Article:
Earlier, as we were leaving the ridge Danny spotted a patch of False Solomon's Seal in bloom. The first I have seen this spring in the park.

The total bird list for the day was 47 species (full list below). The Killdeer was my 120th species for Inwood since April 1st and the 52nd for the window list for the same time period.

Canada Goose 9
Mallard 6
Rock Pigeon 10
Mourning Dove 2
Yellow-billed Cuckoo 1
Chimney Swift 6
Killdeer 1
Semipalmated Sandpiper 7
Spotted Sandpiper 1
Ring-billed Gull 3
Herring Gull 1
Great Black-backed Gull 1
Double-crested Cormorant 2
Great Egret 1
Red-bellied Woodpecker 3
Downy Woodpecker 1
Hairy Woodpecker 2
Northern Flicker 2
Eastern Wood-Pewee 1
Great Crested Flycatcher 2
Warbling Vireo 6
Red-eyed Vireo 3
Blue Jay 6
Northern Rough-winged Swallow 1
Tree Swallow 3
Barn Swallow 8
White-breasted Nuthatch 1
Carolina Wren 3
European Starling 12
Gray Catbird 4
Northern Mockingbird 1
Wood Thrush 3
American Robin 5
Cedar Waxwing 10+ (have been common recent days; two were in a bush in Muscota this afternoon)
House Sparrow 8
Song Sparrow 3
Swamp Sparrow 1 (One has been hanging out in Muscota Marsh. This morning it sang once.)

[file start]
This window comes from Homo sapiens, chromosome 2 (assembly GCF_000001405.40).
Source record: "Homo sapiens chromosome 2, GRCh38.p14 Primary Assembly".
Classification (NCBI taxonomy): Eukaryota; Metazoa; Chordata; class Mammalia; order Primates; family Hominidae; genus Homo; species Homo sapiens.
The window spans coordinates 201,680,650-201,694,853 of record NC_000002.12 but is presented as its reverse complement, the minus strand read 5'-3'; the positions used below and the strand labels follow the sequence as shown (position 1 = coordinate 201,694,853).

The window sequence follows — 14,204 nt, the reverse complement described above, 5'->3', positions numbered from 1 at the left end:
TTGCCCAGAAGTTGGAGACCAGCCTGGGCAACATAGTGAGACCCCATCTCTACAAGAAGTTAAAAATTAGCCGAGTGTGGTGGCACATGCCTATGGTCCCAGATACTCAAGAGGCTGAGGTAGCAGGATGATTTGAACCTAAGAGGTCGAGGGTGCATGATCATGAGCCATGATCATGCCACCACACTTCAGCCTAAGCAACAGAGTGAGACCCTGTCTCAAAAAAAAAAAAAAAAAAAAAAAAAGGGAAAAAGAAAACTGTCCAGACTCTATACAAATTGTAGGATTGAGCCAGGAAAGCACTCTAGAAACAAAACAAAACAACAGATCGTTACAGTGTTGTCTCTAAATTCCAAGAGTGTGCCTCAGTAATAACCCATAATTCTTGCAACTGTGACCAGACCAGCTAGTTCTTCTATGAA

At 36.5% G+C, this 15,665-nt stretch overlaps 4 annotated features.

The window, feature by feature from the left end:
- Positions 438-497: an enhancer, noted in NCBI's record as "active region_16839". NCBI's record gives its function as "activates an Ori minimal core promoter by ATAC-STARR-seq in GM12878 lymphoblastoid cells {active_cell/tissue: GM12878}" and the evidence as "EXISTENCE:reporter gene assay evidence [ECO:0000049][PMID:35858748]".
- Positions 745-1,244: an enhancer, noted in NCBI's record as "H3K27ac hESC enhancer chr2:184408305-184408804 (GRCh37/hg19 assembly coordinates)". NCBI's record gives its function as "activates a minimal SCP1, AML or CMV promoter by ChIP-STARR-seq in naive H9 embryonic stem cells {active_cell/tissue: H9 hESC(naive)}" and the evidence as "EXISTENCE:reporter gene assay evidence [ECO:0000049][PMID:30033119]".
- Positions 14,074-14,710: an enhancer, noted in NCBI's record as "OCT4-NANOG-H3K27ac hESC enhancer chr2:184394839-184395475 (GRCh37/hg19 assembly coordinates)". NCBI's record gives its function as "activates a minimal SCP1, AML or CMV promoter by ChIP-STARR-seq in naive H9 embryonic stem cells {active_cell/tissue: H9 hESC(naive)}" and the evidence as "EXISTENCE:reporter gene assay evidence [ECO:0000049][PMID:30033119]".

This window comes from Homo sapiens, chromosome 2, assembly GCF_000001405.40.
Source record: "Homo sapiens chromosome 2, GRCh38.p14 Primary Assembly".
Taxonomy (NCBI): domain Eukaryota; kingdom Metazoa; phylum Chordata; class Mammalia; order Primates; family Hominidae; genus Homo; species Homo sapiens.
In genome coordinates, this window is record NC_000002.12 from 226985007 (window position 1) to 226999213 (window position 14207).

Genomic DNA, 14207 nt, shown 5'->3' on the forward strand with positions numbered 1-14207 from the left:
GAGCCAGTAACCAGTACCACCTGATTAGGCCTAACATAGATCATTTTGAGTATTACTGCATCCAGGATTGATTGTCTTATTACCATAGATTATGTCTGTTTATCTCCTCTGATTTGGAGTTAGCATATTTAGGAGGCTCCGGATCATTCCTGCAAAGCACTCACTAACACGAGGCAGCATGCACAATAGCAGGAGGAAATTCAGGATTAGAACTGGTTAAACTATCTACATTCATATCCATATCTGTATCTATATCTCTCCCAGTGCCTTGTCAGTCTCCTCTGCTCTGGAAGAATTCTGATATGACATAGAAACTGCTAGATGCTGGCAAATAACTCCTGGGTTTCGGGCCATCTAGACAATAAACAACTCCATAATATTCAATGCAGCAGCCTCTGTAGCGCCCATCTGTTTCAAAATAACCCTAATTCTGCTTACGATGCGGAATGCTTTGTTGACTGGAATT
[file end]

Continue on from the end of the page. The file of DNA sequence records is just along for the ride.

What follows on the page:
Orchard Oriole 1
Baltimore Oriole 5
Red-winged Blackbird 2
Common Grackle 6
Ovenbird 1
Common Yellowthroat 1
Blackburnian Warbler 1
Yellow Warbler 1
Blackpoll Warbler 1
Northern Cardinal 3

Tuesday, May 26, 2020

May 26 - Inwood Hill Park

It was foggy when I went in to the park at about 6:30 am this morning. However, as the morning wore on the fog burned off and it proved to be the most active day of the last several. There was nothing unusual, but I did manage to find 50 species by the time I went home in mid-morning. I then added a 51st with Great Egret from my apartment window a short time later.

Below is this mornings list.

Canada Goose 4
Mallard 6
Rock Pigeon 8
Mourning Dove 2
Chimney Swift 8
Ring-billed Gull 2
Herring Gull 1
Great Black-backed Gull 1
Double-crested Cormorant 3
Great Egret 1
Red-tailed Hawk 1
Red-bellied Woodpecker 3
Downy Woodpecker 1
Northern Flicker 1
Eastern Wood-Pewee 1 (mine was on the ridge, but Hilary Russ heard one at Muscota when she arrived)
Great Crested Flycatcher 2
Warbling Vireo 4
Red-eyed Vireo 3
Blue Jay 4
American Crow 2
Common Raven 1
Tree Swallow 2
Barn Swallow 5
White-breasted Nuthatch 3
House Wren 1
Carolina Wren 3
European Starling 10
Gray Catbird 5
Northern Mockingbird 1
Swainson's Thrush 2
Wood Thrush 6
American Robin 12
Cedar Waxwing 20 (This is certainly an undercount. There were a number around.)
House Sparrow 8
American Goldfinch 2
Song Sparrow 3
Swamp Sparrow 1
Orchard Oriole 1